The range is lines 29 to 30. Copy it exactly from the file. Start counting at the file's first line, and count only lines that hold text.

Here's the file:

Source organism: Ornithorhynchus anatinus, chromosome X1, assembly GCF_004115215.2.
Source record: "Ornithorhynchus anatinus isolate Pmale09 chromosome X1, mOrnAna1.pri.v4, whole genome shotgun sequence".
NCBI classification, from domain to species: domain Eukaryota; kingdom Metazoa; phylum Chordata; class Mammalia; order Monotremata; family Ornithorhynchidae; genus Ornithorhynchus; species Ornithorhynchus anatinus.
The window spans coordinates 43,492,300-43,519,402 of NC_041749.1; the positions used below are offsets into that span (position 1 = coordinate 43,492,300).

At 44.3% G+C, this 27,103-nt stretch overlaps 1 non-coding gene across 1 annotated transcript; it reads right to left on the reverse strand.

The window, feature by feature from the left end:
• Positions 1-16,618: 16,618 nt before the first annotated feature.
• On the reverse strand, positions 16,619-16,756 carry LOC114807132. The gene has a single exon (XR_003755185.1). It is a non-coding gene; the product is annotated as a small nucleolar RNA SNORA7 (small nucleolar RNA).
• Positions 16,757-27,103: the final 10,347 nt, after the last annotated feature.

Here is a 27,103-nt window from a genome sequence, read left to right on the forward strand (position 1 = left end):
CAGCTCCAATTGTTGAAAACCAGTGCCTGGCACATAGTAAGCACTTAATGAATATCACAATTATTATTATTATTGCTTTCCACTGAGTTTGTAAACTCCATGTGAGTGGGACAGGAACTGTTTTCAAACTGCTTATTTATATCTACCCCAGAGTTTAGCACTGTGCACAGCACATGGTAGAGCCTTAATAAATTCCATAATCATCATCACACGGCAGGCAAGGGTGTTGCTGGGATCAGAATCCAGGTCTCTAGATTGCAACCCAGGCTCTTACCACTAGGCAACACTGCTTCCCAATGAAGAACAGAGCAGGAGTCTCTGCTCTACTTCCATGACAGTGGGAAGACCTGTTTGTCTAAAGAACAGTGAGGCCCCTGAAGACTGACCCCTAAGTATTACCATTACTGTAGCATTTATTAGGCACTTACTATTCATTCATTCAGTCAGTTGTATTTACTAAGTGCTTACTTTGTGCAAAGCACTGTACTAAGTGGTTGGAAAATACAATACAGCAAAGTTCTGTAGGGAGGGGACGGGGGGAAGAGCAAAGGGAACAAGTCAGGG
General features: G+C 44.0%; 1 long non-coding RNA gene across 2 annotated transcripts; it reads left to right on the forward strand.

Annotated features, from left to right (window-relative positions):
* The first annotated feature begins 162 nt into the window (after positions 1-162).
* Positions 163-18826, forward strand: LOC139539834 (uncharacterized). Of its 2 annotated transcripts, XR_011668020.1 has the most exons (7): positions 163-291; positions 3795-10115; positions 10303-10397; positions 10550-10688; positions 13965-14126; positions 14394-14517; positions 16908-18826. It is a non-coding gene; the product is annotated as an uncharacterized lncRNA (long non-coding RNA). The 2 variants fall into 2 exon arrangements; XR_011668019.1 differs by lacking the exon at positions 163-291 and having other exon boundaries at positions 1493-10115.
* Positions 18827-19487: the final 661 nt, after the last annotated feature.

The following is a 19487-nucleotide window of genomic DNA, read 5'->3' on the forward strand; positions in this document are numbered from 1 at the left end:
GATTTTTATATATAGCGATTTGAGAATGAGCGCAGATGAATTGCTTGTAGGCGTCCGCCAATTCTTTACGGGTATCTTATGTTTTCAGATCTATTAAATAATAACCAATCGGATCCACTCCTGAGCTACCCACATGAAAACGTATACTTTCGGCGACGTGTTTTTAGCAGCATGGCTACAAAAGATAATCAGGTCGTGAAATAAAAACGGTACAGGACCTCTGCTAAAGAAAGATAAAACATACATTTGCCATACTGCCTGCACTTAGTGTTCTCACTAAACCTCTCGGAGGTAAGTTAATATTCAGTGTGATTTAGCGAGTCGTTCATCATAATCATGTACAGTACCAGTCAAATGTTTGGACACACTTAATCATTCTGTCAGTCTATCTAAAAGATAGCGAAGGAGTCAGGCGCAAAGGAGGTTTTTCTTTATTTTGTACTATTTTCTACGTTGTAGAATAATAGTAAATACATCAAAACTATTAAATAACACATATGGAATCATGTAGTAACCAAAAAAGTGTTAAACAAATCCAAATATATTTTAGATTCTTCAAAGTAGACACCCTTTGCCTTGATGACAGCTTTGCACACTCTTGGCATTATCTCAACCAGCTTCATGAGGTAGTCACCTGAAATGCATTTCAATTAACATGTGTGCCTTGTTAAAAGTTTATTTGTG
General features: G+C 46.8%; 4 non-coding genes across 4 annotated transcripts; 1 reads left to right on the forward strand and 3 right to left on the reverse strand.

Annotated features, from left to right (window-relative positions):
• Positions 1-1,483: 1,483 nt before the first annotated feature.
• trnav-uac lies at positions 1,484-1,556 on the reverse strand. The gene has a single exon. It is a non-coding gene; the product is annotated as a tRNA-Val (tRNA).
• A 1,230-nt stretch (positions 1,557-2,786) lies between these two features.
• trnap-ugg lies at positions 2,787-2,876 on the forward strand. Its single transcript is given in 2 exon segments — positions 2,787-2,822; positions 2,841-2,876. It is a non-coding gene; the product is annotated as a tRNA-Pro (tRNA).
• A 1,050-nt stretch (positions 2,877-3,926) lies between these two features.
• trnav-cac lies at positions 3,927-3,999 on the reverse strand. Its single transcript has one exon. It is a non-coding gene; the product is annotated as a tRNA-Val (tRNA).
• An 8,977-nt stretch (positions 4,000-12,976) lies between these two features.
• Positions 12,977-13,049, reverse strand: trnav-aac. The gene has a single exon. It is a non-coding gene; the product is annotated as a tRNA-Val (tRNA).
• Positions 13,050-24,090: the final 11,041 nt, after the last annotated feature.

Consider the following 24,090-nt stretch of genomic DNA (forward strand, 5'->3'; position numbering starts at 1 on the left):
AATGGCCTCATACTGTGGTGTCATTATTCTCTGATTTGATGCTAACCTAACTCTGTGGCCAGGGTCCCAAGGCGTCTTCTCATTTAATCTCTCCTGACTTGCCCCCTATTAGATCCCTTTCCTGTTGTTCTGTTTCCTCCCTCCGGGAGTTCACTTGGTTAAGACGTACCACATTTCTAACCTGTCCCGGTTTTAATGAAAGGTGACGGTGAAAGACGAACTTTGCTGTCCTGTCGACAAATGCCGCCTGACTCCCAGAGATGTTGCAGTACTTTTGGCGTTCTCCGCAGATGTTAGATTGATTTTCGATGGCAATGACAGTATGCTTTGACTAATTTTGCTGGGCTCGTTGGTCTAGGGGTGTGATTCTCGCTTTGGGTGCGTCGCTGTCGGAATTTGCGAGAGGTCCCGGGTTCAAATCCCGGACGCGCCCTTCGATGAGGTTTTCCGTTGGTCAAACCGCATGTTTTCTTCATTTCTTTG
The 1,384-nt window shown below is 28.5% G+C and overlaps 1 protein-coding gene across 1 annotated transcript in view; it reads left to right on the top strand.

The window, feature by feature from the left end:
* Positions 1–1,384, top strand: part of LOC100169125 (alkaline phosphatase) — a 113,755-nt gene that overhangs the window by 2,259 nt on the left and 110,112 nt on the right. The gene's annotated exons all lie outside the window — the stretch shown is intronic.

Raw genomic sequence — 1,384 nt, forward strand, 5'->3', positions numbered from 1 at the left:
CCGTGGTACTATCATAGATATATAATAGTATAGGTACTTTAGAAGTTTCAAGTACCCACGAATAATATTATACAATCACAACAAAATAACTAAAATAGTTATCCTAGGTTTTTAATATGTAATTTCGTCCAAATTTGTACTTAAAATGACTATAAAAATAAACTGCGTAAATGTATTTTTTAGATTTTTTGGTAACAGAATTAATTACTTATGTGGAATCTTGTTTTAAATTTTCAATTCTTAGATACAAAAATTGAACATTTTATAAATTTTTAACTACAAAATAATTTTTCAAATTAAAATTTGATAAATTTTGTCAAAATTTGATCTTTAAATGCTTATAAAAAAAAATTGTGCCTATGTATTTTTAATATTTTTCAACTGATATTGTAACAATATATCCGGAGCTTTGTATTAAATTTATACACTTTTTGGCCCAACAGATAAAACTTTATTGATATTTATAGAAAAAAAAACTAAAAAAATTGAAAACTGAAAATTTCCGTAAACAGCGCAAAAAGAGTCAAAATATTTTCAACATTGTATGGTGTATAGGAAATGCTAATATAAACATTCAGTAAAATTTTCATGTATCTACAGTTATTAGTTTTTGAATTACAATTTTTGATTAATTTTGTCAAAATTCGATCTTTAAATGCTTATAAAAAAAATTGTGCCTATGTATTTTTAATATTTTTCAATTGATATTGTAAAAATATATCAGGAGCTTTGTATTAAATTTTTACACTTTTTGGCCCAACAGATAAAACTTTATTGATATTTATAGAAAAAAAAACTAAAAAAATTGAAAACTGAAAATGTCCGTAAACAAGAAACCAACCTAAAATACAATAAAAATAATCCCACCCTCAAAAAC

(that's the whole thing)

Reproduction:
• Positions 13,050-24,090: the final 11,041 nt, after the last annotated feature.

Consider the following 24,090-nt stretch of genomic DNA (forward strand, 5'->3'; position numbering starts at 1 on the left):